First, an apology: We honestly thought we’d covered Back Seat Drivers (Tuesdays around 10pm, ABC2) back when it first started a few weeks ago. But then we realised we only thought we’d covered it because it was exactly the same as a dozen or more equally forgettable shows we’ve dozed off to over the years. Again, we apologise.
Of course, the real people who should be apologising here are the programmers at ABC2. Why does anyone ever think this kind of show is worth doing? No, seriously, c’mon: the basic idea is “let’s get a bunch of stand-up comedians – you know, that job where they’re constantly going on about how they hate it when the public tries to get involved in their performance – and have them go out and interact with the public! It’ll be hilarious!”
No, it won’t be. It won’t be because it never is. It never is because despite what a lot of tossbags and wankers will try to tell you about “reality” being funnier than anything you could make up, the fact of the matter is that almost all the time reality is boring and packed with dullards. Sure, occasionally reality is the funniest thing around, but you have to spend a massive amount of time getting rid of the boring bits first; there’s a reason why people don’t pay money to go sit in an office watching other people at work.
And yet we keep on getting these high concept shows that turn out on closer examination to have no concept at all. Think about it: what’s the point here? If it’s to get comedians to say funny stuff, there are hundreds of other formats that would do the job better. If it’s to get insights into how regular people feel about the issues of the day during unguarded conversations, why get comedians involved?
Obviously the real point is that it’s a format that does a lot of things while being cheap. Comedians are cheap and reliable on-air talent; using tiny cameras inside a taxi means you don’t need a set; getting regular people to talk means you don’t have to pay writers or cast members. Genius! Until you get to the part where it costs the home viewer exactly the same to watch this no budget effort as it does to watch something that’s actually had some time and money put into it – but it’s on the ABC so presumably that doesn’t really matter. How many people watched Please Like Me this week? Guess they’re not telling.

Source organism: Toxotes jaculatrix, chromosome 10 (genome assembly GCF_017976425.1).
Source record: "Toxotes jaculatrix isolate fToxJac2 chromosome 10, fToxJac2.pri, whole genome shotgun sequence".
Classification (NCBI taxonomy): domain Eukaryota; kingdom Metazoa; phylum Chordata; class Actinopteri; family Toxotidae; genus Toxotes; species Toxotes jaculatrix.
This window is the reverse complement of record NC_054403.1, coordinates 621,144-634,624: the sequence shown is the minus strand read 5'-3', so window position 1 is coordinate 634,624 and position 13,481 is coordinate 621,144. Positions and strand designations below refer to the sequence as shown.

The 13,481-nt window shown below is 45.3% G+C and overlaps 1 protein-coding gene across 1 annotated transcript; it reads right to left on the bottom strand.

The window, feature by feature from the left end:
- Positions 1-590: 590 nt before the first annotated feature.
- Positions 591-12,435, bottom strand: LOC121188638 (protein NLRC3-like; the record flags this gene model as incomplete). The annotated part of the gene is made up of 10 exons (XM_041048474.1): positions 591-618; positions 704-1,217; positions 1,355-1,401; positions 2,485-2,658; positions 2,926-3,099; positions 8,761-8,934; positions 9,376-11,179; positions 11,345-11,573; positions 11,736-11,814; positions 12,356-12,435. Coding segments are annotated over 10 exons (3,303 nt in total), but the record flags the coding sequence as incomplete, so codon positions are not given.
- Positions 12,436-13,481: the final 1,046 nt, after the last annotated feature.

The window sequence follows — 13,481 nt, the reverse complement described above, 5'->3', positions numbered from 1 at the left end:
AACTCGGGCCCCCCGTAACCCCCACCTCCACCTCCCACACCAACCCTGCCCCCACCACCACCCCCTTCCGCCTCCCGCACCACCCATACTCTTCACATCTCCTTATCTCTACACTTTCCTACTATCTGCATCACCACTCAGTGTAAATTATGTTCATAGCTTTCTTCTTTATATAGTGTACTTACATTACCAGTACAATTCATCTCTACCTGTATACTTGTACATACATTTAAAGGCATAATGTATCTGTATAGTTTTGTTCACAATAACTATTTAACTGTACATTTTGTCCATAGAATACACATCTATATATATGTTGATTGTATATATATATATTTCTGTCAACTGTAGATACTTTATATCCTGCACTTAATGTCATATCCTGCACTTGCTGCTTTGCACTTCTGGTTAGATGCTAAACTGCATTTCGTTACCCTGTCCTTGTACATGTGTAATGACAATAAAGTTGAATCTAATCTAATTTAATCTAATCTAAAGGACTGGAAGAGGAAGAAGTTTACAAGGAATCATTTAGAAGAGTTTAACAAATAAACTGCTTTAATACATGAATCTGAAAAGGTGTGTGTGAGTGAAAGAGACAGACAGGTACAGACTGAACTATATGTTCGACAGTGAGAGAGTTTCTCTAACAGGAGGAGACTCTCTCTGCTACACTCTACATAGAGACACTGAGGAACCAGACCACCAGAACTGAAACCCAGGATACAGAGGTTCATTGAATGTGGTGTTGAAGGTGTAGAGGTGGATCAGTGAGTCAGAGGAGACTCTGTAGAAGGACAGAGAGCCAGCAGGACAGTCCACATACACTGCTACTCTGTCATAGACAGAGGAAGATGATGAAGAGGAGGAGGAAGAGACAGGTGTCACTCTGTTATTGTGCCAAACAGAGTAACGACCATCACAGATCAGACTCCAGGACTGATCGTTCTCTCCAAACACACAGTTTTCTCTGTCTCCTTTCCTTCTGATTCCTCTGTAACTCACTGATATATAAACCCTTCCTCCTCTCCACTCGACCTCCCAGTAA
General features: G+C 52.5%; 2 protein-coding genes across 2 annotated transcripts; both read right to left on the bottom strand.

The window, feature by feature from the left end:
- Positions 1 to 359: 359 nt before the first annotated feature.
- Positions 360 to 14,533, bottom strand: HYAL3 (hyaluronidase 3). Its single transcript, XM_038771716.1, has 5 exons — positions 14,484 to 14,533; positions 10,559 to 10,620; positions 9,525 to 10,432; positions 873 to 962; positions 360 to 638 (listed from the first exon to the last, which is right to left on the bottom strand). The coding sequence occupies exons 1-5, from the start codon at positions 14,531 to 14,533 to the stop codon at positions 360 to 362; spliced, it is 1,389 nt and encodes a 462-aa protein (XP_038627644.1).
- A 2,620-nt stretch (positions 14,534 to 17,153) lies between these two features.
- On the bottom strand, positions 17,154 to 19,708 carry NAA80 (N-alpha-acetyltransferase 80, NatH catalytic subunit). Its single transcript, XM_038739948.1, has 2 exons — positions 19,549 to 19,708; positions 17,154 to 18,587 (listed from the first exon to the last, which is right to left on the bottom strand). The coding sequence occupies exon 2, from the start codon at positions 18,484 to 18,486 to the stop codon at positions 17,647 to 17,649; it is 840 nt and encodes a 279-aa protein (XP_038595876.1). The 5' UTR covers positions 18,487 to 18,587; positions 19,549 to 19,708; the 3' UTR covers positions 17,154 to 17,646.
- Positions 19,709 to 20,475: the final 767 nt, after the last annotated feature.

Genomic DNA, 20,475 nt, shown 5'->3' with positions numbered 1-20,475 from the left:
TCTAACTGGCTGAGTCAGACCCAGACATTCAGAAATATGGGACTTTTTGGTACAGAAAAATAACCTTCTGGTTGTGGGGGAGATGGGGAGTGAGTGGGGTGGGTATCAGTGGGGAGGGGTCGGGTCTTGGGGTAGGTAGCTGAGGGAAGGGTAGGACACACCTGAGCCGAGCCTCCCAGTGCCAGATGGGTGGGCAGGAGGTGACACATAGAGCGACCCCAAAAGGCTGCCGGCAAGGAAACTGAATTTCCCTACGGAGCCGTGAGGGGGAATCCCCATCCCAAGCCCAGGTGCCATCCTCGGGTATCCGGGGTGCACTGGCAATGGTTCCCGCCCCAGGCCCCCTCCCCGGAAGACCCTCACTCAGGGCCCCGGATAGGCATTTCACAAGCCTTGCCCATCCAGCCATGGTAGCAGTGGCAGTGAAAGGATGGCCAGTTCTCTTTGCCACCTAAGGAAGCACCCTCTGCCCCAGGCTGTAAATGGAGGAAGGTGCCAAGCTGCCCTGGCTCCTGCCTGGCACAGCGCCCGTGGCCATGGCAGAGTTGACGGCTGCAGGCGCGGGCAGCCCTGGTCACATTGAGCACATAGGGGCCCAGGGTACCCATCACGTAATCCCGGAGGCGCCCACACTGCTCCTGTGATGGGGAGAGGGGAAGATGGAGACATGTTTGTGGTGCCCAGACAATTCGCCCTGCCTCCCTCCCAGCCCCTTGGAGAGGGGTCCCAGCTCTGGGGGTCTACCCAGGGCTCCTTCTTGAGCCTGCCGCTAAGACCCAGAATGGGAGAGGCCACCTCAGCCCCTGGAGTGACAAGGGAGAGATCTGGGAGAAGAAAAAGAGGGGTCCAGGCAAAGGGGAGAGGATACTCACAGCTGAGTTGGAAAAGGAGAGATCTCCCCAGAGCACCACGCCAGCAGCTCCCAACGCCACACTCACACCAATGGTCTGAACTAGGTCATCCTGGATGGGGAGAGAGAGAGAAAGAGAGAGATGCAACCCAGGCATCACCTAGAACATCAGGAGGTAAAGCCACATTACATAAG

After all that, Back Seat Drivers isn’t exactly a dead loss. Everyone seems decent enough (host Veronica Milson really needs some better jokes though), they’re all having a chat, they’ve got interesting stuff to say, the comedians occasionally chip in a funny line, and suddenly you realise just how amazingly shithouse almost all of those Agony shows were. Seriously, these regular folk are way more interesting and insightful than the C-list celebrities they trotted out on Agony; if insight and not fame had been the metric used to judge these shows, this would be on prime time ABC and Agony would have gone straight into the bin.
Problem is, Back Seat Drivers is basically just talkback radio with pictures. And the pictures are of the inside of a taxi. And Dan Illic is driving the taxi. It’s the kind of show that worked back in the late 90s when television was pretty much the only home entertainment option going and something quirky and low-key could build an audience: these days, various local content guidelines aside, you really have to wonder why they bothered.